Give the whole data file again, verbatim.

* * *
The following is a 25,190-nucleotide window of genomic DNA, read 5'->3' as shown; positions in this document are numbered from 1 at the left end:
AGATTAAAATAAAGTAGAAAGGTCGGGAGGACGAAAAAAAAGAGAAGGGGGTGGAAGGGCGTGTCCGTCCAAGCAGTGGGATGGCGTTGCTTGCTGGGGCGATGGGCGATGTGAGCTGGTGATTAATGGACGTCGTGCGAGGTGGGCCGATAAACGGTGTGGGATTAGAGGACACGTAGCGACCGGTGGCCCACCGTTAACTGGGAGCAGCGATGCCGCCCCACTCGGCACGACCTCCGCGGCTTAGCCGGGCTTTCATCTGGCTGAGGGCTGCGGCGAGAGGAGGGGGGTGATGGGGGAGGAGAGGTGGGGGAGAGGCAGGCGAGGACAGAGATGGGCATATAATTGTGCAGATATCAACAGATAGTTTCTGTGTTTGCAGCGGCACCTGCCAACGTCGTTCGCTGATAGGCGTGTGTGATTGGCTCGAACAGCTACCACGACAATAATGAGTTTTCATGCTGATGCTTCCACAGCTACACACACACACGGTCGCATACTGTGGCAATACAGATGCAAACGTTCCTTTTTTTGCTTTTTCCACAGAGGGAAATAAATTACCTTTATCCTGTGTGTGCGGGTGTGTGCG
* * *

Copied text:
The following is a 25,190-nucleotide window of genomic DNA, read 5'->3' as shown; positions in this document are numbered from 1 at the left end:
AGATTAAAATAAAGTAGAAAGGTCGGGAGGACGAAAAAAAAGAGAAGGGGGTGGAAGGGCGTGTCCGTCCAAGCAGTGGGATGGCGTTGCTTGCTGGGGCGATGGGCGATGTGAGCTGGTGATTAATGGACGTCGTGCGAGGTGGGCCGATAAACGGTGTGGGATTAGAGGACACGTAGCGACCGGTGGCCCACCGTTAACTGGGAGCAGCGATGCCGCCCCACTCGGCACGACCTCCGCGGCTTAGCCGGGCTTTCATCTGGCTGAGGGCTGCGGCGAGAGGAGGGGGGTGATGGGGGAGGAGAGGTGGGGGAGAGGCAGGCGAGGACAGAGATGGGCATATAATTGTGCAGATATCAACAGATAGTTTCTGTGTTTGCAGCGGCACCTGCCAACGTCGTTCGCTGATAGGCGTGTGTGATTGGCTCGAACAGCTACCACGACAATAATGAGTTTTCATGCTGATGCTTCCACAGCTACACACACACACGGTCGCATACTGTGGCAATACAGATGCAAACGTTCCTTTTTTTGCTTTTTCCACAGAGGGAAATAAATTACCTTTATCCTGTGTGTGCGGGTGTGTGCG